After undergoing massive foreclosures and evictions, in July 2013 Detroit was forced by Michigan Governor Rick Snyder into bankruptcy. Appointed by the governor, Emergency Manager Kevyn Orr cut budgets and “restructured” the city’s $20 billion debt. Over half of the cuts were benefits that retired city workers had earned. Their pensions were shaved by five percent, while a small monthly stipend replaced their health care coverage. Current city workers also took cuts in wages and benefits.

Detroit emerged from forced bankruptcy in 2015 only to downplay the statistics that reveal an impoverished population, a severely polluted city and aging infrastructure. More than one-third of the adults and half the children are poor, a majority living in areas defined as “concentrated poverty.”

High rates of asthma and lead pollution — from paint rather than water pipes as in Flint or Newark, NJ — attack children’s health. More than 70 hazardous waste sites are awaiting remediation. Foreclosures continue to dispossess the poorest Detroiters and destabilize neighborhoods.

In a city of 672,000 there are 238,400 jobs. Fewer than 50,000 are held by people who live and work in Detroit. For the 112,000 residents who work outside the city, 36% earn less than $15,000 a year. The lowest paid 10% commute the furthest.

Of the 158,000 who come into the city for work, 59% earn more than $40,000. Detroit’s official unemployment rate is typically twice that of the national average; today it stands at eight percent, but that vastly underestimates the reality.

There isn’t enough affordable housing for a city with a high poverty rate and a high proportion of seniors living on fixed incomes. Affordability is based on the idea that no one should pay more than 30% of the median income of the area for their housing. But what’s the “area”?

While the 2017 median income for a family in Metro Detroit was $58,411, in the city it was $32,924. Given that the Black and brown residents represent 88% of the city’s population, the difference might stand as a rough approximation of what racism costs.

This figure, however, does not reveal family assets, whether we are talking about education, savings or home ownership. For many, owning a home is a family’s greatest asset. But the catchup that African Americans were able to accomplish in the brief post-civil rights period unraveled in the economic crisis.

Auction a Tool of Renewal?

Ninety percent of all those purchasing homes at the auction are speculative investors buying in bulk. Since the majority of the city’s housing stock (73%) is the single-family home — mostly built between 1930 and 1950 — from a developer’s point of view rehabbing a home isn’t economically viable.

As a result, investors park the property for a more opportune moment or rent the house without making improvements. They favor “rent-to-own” contracts that saddle the prospective homeowner with the responsibility not for only the rent, but for its property taxes and repairs.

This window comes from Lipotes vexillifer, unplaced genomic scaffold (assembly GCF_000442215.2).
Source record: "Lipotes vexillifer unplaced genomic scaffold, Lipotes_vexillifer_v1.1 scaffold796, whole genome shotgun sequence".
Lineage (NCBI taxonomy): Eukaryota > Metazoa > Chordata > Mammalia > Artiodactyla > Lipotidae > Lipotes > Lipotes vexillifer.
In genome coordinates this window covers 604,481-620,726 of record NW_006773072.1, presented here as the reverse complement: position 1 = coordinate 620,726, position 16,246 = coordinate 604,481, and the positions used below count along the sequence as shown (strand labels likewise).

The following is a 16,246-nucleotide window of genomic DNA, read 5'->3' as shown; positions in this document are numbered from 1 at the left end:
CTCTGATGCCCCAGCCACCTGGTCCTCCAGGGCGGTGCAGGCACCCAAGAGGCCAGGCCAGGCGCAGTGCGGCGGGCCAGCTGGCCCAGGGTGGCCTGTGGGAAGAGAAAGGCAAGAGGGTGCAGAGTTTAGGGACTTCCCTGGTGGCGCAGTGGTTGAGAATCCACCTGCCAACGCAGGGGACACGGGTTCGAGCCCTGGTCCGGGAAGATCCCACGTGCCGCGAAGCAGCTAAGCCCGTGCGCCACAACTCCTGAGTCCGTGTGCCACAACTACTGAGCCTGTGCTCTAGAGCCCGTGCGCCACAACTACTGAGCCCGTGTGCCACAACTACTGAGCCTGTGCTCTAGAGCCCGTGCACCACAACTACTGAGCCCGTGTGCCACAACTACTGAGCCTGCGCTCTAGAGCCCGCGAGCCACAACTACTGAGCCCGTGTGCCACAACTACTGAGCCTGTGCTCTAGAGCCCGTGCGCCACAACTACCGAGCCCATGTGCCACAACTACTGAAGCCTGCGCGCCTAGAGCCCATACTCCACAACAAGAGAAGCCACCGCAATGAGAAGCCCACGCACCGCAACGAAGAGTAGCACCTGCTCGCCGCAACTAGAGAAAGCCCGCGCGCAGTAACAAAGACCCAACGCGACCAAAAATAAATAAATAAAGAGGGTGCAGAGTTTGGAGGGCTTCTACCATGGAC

When even one payment is missed, the landlord has the right to break the contact and quickly evict the tenant — and start over again with another family. Such contracts do not have to be registered.

Detroit housing is in such turmoil that there have been cases where the landlord (or someone posing as the landlord), collects the rent, pockets the money and doesn’t pay the taxes. Eventually the home goes into foreclosure and auction. Meanwhile the family continues to pay rent — until they are informed they are being evicted.

A 2018 Detroit Free Press survey of two dozen homes found that over a seven-year period although three fourths were occupied when auctioned, 78% became vacant. A 2015 survey carried out by Loveland Technologies, a mapping service, discovered that almost one out six homes purchased in the 2014 auction were already vacant, with 180 candidates for demolition. That is, the city program helps to perpetuate vacancy and blight.

As Joshua Akers, assistance professor of Geography and Urban and Regional Studies at the University of Michigan-Dearborn remarked, “The Wayne County Tax Fore­closure Auction is one of the greatest destabilizing forces in Detroit.”

Those homes that go unsold in the auction are then turned over to the Detroit Land Bank Authority, now the city’s largest landholder. It owns 95,000 properties, including vacant and occupied homes, shuttered businesses and vacant lots. It has had the double task of selling properties that could be restored as well as organizing the demolition of those that can’t.
Set up in 2011, the Detroit Land Bank has established a number of programs through which it sells homes to investors, nonprofits and individuals. Given that these homes have a low market value and need major repairs, people who want to purchase a home can’t secure a mortgage. Just three of the 635 homes the land bank sold between November 2018 and February 2019 were able to obtain such a loan.

As Detroit Free Press reporter John Gallagher noted, “The mortgage market doesn’t exist or barely exists in more than half of the city.” The reasons why this is so range from a depressed market to insufficient income or a poor credit rating.

With so many properties, the land bank has tried to set up partnerships with non-profits, banks and Dan Gilbert’s Quicken Loans. The authority has sold homes to investors with the provision that they will rehab the home and if there is an occupant, allow them to rent or buy. Investors promise to abide by the rules, but then proceed to do what they want.

Why Millions for Demolition?

A second task that the land bank has been saddled with, but that will expire at the end of this year, is administering the city’s demolitions.

Mayor Mike Duggan’s administration had successfully petitioned the Obama administration to divert $250 million from its Hardest Hit Funds to tearing down blighted structures rather than aid impoverished homeowners facing foreclosure. Since 2014 19,000 structures have been torn down.

Not only did the blight removal program take money that should have been used to help homeowners, but the land bank lacked the oversight necessary, given the issues of asbestos and lead, to make sure the work was carried out and stored safely. Additionally, with the electoral defeat of a community development resolution in favor of a weaker one, it’s hardly surprising that a Detroit Free Press study found only 26% of the contracts were awarded to minority-owned companies.